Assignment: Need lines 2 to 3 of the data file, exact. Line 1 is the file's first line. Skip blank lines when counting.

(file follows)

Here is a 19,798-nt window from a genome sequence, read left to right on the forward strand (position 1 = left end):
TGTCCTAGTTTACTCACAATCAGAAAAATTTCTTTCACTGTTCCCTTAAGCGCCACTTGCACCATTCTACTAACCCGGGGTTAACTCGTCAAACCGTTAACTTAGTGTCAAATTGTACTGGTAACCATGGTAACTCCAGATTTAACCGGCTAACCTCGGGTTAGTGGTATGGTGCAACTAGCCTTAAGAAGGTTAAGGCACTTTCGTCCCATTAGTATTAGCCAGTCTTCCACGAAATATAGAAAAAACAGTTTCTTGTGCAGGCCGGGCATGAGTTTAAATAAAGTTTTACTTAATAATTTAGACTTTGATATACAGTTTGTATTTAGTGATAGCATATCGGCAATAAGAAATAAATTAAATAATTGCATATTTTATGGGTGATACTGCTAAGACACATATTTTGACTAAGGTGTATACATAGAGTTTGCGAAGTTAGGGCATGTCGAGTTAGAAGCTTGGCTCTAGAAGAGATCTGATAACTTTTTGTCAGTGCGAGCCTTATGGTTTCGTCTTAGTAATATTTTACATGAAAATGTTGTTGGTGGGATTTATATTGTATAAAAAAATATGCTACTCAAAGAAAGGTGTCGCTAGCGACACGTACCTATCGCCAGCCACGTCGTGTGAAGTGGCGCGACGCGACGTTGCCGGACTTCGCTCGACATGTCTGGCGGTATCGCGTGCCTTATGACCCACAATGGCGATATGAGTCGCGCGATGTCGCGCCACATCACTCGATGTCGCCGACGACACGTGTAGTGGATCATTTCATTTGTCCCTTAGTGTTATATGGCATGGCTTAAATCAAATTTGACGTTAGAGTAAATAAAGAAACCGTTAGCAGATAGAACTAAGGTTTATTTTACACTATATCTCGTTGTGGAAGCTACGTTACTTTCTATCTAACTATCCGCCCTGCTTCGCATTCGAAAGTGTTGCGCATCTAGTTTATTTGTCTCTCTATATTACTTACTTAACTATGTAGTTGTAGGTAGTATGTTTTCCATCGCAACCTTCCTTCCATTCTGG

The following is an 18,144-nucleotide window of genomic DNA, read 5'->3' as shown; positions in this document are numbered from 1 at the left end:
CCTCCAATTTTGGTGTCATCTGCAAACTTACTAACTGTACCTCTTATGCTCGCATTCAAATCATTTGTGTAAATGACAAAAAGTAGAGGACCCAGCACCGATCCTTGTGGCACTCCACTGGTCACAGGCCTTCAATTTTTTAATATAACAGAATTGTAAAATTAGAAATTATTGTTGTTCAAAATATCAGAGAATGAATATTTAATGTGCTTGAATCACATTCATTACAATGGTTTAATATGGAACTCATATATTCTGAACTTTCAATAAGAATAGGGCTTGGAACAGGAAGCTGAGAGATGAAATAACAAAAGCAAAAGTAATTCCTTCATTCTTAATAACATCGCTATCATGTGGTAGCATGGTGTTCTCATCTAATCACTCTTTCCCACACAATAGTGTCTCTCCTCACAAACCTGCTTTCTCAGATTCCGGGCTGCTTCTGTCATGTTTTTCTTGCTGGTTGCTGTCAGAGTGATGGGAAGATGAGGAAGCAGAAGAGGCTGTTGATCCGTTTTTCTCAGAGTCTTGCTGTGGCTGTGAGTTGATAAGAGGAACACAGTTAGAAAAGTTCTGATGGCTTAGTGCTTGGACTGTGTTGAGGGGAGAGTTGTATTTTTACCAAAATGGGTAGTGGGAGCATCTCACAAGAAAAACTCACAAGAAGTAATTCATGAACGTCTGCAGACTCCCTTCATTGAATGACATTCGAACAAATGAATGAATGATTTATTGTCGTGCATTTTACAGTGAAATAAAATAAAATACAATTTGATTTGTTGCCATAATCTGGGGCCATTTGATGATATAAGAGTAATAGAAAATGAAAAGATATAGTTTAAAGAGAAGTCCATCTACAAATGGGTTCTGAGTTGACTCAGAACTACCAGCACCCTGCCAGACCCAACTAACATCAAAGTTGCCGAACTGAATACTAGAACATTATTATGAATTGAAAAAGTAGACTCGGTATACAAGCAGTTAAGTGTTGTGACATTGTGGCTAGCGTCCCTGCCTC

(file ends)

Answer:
TGTCCTAGTTTACTCACAATCAGAAAAATTTCTTTCACTGTTCCCTTAAGCGCCACTTGCACCATTCTACTAACCCGGGGTTAACTCGTCAAACCGTTAACTTAGTGTCAAATTGTACTGGTAACCATGGTAACTCCAGATTTAACCGGCTAACCTCGGGTTAGTGGTATGGTGCAACTAGCCTTAAGAAGGTTAAGGCACTTTCGTCCCATTAGTATTAGCCAGTCTTCCACGAAATATAGAAAAAACAGTTTCTTGTGCAGGCCGGGCATGAGTTTAAATAAAGTTTTACTTAATAATTTAGACTTTGATATACAGTTTGTATTTAGTGATAGCATATCGGCAATAAGAAATAAATTAAATAATTGCATATTTTATGGGTGATACTGCTAAGACACATATTTTGACTAAGGTGTATACATAGAGTTTGCGAAGTTAGGGCATGTCGAGTTAGAAGCTTGGCTCTAGAAGAGATCTGATAACTTTTTGTCAGTGCGAGCCTTATGGTTTCGTCTTAGTAATATTTTACATGAAAATGTTGTTGGTGGGATTTATATTGTATAAAAAAATATGCTACTCAAAGAAAGGTGTCGCTAGCGACACGTACCTATCGCCAGCCACGTCGTGTGAAGTGGCGCGACGCGACGTTGCCGGACTTCGCTCGACATGTCTGGCGGTATCGCGTGCCTTATGACCCACAATGGCGATATGAGTCGCGCGATGTCGCGCCACATCACTCGATGTCGCCGACGACACGTGTAGTGGATCATTTCATTTGTCCCTTAGTGTTATATGGCATGGCTTAAATCAAATTTGACGTTAGAGTAAATAAAGAAACCGTTAGCAGATAGAACTAAGGTTTATTTTACACTATATCTCGTTGTGGAAGCTACGTTACTTTCTATCTAACTATCCGCCCTGCTTCGCATTCGAAAGTGTTGCGCATCTAGTTTATTTGTCTCTCTATATTACTTACTTAACTATGTAGTTGTAGGTAGTATGTTTTCCATCGCAACCTTCCTTCCATTCTGG

The following is an 18,144-nucleotide window of genomic DNA, read 5'->3' as shown; positions in this document are numbered from 1 at the left end: